The two justices in the majority in each case? Swing voter John Roberts, of course, and … Brett Kavanaugh, whose vote to uphold the second mandate was decisive. It’s the Kavanaugh Court now!
David French identifies the key line from the two opinions:
The mandate for health care workers was issued under the auspices of CMS, applying to all facilities that receive federal Medicare and Medicaid funding. The federal government has always had wide leeway to attach strings to the taxpayer cash it pays to private entities when it contracts with them. If you don’t want to abide by Uncle Sam’s conditions, like making sure your entire staff is vaccinated, don’t sign the deal. By the same token, the federal government doesn’t have wide leeway to grab private business owners by the lapels and tell them to vaccinate their staff or face steep fines. That’s a novel exercise of authority, one that’s increasingly hard to justify on scientific terms as Omicron cuts a swath through the vaccinated and unvaccinated alike.
The bottom line in the OSHA ruling: An agency that’s designed to regulate safety in the workplace has to stick to the workplace.
“Permitting OSHA to regulate the hazards of daily life—simply because most Americans have jobs and face those same risks while on the clock—would significantly expand OSHA’s regulatory authority without clear congressional authorization,” the conservative majority goes on to say. That hints at the logic of the “major questions doctrine,” a topic Neil Gorsuch took up in his concurrence and which came up during oral argument last week. The Court typically shows deference to administrative agencies like OSHA, but when an agency institutes a policy that’s unusually sweeping in scope and not clearly encompassed by its legislative mandate, the Court may conclude that it requires a separate, specific grant of authority from Congress to justify it. Gorsuch:
Notably, only Clarence Thomas and Samuel Alito joined him in his concurrence. Roberts, Kavanaugh, and Amy Coney Barrett seem less enthused than the other three about using this as an opportunity to throw a roundhouse at the administrative state. That’s a division to watch in the years ahead.
As for CMS’s mandate for health care workers, the Court draws a simple distinction. It’s all about the Benjamins, i.e. the government’s power to impose conditions on the receipt of taxpayer funds.
“Congress has authorized the Secretary to impose conditions on the receipt of Medicaid and Medicare funds that ‘the Secretary finds necessary in the interest of the health and safety of individuals who are furnished services,” the majority notes at another point, claiming that “a COVID–19 vaccine mandate will substantially reduce the likelihood that healthcare workers will contract the virus and transmit it to their patients.” I’m … not so sure that’s true in the age of Omicron, but the Court is apparently willing to defer to CMS’s considered judgment that it’s true. In any event, if a health care facility doesn’t want to have to vaccinate its workers, the remedy is simple. Just stop accepting payment from the federal government for services.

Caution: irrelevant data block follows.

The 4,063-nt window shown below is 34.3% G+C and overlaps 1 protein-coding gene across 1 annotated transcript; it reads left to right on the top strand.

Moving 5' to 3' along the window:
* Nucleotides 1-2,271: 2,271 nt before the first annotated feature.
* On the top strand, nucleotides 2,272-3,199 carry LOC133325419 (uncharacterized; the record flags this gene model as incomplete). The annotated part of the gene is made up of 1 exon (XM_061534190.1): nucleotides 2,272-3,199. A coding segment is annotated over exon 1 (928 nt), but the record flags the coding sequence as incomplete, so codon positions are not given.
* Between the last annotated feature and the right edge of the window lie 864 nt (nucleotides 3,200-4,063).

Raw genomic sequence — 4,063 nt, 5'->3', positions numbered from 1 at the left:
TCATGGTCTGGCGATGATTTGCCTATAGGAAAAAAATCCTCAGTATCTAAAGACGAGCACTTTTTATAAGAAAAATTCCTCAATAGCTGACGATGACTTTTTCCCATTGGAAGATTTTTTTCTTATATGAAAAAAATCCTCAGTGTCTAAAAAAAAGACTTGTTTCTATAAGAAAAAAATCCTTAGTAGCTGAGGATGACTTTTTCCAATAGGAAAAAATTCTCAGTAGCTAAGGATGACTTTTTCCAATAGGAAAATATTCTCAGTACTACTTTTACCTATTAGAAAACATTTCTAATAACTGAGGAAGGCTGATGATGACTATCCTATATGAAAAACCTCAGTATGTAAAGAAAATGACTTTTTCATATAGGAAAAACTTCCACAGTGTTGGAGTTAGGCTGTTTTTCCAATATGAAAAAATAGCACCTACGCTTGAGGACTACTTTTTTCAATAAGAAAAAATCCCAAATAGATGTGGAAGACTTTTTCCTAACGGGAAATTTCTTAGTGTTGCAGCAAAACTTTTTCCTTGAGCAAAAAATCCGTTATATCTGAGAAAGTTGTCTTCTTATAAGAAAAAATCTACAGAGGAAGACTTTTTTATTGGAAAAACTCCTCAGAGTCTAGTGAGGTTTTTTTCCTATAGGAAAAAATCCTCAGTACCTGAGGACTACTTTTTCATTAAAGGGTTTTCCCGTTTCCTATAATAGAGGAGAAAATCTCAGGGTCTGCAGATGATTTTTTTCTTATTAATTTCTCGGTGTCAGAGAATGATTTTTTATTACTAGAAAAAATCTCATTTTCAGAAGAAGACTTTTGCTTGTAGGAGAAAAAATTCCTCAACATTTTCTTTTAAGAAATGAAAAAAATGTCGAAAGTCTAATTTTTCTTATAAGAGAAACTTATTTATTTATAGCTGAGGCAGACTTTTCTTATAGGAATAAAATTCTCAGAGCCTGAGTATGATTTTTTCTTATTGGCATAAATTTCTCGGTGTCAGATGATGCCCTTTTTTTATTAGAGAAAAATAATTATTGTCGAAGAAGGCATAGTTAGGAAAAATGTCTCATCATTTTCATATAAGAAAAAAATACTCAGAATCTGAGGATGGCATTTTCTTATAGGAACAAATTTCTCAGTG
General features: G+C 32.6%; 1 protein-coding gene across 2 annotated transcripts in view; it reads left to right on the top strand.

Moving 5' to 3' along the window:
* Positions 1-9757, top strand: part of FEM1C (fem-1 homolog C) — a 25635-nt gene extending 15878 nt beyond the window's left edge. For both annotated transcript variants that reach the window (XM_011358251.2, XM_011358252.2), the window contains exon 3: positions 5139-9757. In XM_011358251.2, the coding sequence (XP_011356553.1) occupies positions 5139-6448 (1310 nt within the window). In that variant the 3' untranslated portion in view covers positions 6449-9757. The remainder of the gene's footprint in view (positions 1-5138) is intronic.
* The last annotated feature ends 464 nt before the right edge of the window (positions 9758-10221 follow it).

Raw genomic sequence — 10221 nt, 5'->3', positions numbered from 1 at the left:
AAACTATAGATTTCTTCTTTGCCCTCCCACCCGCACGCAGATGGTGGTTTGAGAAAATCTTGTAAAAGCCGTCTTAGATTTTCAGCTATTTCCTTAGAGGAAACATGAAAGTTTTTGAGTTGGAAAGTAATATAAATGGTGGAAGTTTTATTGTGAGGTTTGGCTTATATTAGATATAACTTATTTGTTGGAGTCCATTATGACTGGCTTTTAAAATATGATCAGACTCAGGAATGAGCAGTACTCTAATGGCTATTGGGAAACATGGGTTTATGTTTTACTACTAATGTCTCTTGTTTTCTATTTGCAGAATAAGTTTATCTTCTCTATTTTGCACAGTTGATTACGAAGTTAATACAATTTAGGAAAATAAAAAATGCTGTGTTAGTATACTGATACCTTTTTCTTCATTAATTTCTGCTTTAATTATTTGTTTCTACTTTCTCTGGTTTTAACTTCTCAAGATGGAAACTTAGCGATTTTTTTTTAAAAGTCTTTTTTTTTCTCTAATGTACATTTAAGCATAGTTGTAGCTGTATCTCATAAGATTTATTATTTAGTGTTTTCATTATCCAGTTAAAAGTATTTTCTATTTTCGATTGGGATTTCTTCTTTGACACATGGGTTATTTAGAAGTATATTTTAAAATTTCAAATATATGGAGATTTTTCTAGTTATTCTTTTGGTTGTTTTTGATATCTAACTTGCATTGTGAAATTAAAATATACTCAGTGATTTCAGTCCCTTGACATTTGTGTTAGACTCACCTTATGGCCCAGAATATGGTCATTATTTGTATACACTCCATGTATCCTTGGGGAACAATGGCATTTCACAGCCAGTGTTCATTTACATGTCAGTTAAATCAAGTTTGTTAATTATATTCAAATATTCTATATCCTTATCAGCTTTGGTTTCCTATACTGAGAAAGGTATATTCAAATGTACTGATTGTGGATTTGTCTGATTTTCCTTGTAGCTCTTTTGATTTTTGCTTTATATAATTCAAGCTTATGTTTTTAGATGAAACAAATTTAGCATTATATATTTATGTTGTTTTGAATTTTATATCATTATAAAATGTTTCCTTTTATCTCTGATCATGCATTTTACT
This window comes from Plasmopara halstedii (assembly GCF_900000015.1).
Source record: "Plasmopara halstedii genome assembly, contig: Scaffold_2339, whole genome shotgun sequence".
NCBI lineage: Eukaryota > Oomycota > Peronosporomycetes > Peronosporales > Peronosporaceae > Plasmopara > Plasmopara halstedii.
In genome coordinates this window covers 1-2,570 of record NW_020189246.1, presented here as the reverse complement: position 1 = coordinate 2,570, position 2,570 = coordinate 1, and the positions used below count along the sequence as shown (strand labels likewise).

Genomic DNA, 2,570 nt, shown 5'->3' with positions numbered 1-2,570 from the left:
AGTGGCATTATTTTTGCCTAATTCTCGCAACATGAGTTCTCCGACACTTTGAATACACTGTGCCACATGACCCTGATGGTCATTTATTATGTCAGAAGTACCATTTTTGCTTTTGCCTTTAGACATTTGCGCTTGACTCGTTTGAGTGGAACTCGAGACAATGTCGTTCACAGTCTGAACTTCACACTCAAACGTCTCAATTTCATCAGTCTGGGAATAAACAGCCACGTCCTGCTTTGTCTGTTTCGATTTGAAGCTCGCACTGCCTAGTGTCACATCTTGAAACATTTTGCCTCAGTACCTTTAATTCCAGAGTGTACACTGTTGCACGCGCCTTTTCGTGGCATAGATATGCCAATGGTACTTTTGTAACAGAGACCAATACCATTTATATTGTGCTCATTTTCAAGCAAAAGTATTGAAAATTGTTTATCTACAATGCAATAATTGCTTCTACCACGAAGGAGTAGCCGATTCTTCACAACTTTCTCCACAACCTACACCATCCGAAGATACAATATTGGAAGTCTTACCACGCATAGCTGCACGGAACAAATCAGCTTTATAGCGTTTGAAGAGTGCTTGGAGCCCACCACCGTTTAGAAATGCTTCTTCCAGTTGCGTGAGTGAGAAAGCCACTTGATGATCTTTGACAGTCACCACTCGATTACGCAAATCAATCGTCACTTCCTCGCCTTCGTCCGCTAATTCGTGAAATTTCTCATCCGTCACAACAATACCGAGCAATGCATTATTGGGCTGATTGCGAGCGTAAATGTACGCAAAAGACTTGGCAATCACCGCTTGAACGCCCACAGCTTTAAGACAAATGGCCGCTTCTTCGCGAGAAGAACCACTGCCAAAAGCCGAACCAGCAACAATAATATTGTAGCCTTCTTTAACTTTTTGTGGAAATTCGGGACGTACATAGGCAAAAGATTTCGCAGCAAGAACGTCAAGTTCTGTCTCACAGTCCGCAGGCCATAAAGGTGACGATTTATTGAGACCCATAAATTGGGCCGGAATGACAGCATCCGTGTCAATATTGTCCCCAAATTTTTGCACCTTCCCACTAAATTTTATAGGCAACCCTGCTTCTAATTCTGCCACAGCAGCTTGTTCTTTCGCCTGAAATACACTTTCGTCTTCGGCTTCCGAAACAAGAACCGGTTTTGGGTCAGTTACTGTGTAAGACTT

Clarence Thomas, joined by Alito, Gorsuch, and even Barrett on this one, dissented by countering with the majority’s reasoning from the employer mandate case. It may be true that CMS has power to impose conditions on recipients of taxpayer dollars, but that power isn’t unlimited. The agency is still bound by the limits of the authority granted to it by Congress. After reading the statutes and relevant regulations, Thomas can’t find anything that specifically empowers CMS to mandate vaccinations among health care workers:
At a gut level, from a health standpoint, the two rulings make sense. We want health care workers to take every precaution to limit transmission because they cater to the sick and elderly, the two groups at highest risk of severe illness from COVID. Forced to choose between stretching the feds’ power over vaccination and placing the frail and infirm at greater risk of dying, the Court tilted towards the former. But the calculus changed as the setting changed to the average American workplace, where those exposed to the virus by co-workers will be at lower risk of a bad outcome. In that case, the Court reverted to skepticism of expansive government power. Feels like a classic half-a-loaf John Roberts compromise.
I used to think that SCOTUS cashiering the federal employer mandate wouldn’t matter much, that businesses would just take the baton from Biden and impose their own company-wide mandates in the aftermath. But with Omicron replacing Delta, I’m not sure anymore. Keeping workers on the job has become a far more urgent priority than trying to protect them from infection by a variant that seems capable of evading all precautions. California is so strapped for health care workers at the moment that they’ve told doctors and nurses who have tested positive but are asymptomatic to come back to work even if they’re still infectious. There’s been an outcry locally about that but the state is choosing the least bad option, making sure hospitals are staffed even if that means accepting an elevated risk of workers infecting their patients. I wonder if the White House doesn’t quietly wish that SCOTUS had blocked the CMS mandate, giving states an excuse to put unvaccinated doctors and nurses back to work at a moment of crisis in health care. Oh well. Biden could always just withdraw the mandate.